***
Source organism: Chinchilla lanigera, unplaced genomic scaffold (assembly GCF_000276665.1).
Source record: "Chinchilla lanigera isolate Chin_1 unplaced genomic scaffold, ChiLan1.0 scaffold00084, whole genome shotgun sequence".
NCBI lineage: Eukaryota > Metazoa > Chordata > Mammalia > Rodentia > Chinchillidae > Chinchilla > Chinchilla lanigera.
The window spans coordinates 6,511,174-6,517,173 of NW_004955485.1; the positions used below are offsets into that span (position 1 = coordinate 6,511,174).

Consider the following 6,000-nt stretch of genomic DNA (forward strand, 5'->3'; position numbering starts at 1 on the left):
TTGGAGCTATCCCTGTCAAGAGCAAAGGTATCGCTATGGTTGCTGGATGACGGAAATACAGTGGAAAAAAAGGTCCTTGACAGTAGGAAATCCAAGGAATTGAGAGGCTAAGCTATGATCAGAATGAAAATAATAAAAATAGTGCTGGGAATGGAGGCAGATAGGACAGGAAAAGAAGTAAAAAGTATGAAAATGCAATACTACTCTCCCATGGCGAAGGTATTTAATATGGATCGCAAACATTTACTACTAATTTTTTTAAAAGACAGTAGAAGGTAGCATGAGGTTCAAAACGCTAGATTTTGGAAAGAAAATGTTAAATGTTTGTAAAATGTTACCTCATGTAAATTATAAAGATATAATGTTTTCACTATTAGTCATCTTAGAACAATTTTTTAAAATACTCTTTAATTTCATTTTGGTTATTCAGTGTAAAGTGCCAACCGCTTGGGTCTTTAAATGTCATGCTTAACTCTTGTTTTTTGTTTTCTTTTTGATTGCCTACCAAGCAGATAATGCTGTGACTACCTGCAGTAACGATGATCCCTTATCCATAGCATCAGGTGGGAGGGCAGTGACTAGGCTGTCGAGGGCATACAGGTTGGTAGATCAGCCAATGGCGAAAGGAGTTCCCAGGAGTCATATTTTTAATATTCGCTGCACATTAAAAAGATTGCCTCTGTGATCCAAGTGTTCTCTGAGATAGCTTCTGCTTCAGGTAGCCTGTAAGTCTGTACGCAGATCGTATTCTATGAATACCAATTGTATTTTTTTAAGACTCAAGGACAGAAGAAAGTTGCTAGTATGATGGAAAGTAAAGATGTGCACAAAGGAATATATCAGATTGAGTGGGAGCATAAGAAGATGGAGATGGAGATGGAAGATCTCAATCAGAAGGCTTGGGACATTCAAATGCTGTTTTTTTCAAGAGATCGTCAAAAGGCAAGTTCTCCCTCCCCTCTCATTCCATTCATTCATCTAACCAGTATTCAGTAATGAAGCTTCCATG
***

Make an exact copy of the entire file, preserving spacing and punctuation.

Source organism: Chinchilla lanigera, unplaced genomic scaffold (assembly GCF_000276665.1).
Source record: "Chinchilla lanigera isolate Chin_1 unplaced genomic scaffold, ChiLan1.0 scaffold00084, whole genome shotgun sequence".
NCBI lineage: Eukaryota > Metazoa > Chordata > Mammalia > Rodentia > Chinchillidae > Chinchilla > Chinchilla lanigera.
The window spans coordinates 6,511,174-6,517,173 of NW_004955485.1; the positions used below are offsets into that span (position 1 = coordinate 6,511,174).

Consider the following 6,000-nt stretch of genomic DNA (forward strand, 5'->3'; position numbering starts at 1 on the left):
TTGGAGCTATCCCTGTCAAGAGCAAAGGTATCGCTATGGTTGCTGGATGACGGAAATACAGTGGAAAAAAAGGTCCTTGACAGTAGGAAATCCAAGGAATTGAGAGGCTAAGCTATGATCAGAATGAAAATAATAAAAATAGTGCTGGGAATGGAGGCAGATAGGACAGGAAAAGAAGTAAAAAGTATGAAAATGCAATACTACTCTCCCATGGCGAAGGTATTTAATATGGATCGCAAACATTTACTACTAATTTTTTTAAAAGACAGTAGAAGGTAGCATGAGGTTCAAAACGCTAGATTTTGGAAAGAAAATGTTAAATGTTTGTAAAATGTTACCTCATGTAAATTATAAAGATATAATGTTTTCACTATTAGTCATCTTAGAACAATTTTTTAAAATACTCTTTAATTTCATTTTGGTTATTCAGTGTAAAGTGCCAACCGCTTGGGTCTTTAAATGTCATGCTTAACTCTTGTTTTTTGTTTTCTTTTTGATTGCCTACCAAGCAGATAATGCTGTGACTACCTGCAGTAACGATGATCCCTTATCCATAGCATCAGGTGGGAGGGCAGTGACTAGGCTGTCGAGGGCATACAGGTTGGTAGATCAGCCAATGGCGAAAGGAGTTCCCAGGAGTCATATTTTTAATATTCGCTGCACATTAAAAAGATTGCCTCTGTGATCCAAGTGTTCTCTGAGATAGCTTCTGCTTCAGGTAGCCTGTAAGTCTGTACGCAGATCGTATTCTATGAATACCAATTGTATTTTTTTAAGACTCAAGGACAGAAGAAAGTTGCTAGTATGATGGAAAGTAAAGATGTGCACAAAGGAATATATCAGATTGAGTGGGAGCATAAGAAGATGGAGATGGAGATGGAAGATCTCAATCAGAAGGCTTGGGACATTCAAATGCTGTTTTTTTCAAGAGATCGTCAAAAGGCAAGTTCTCCCTCCCCTCTCATTCCATTCATTCATCTAACCAGTATTCAGTAATGAAGCTTCCATG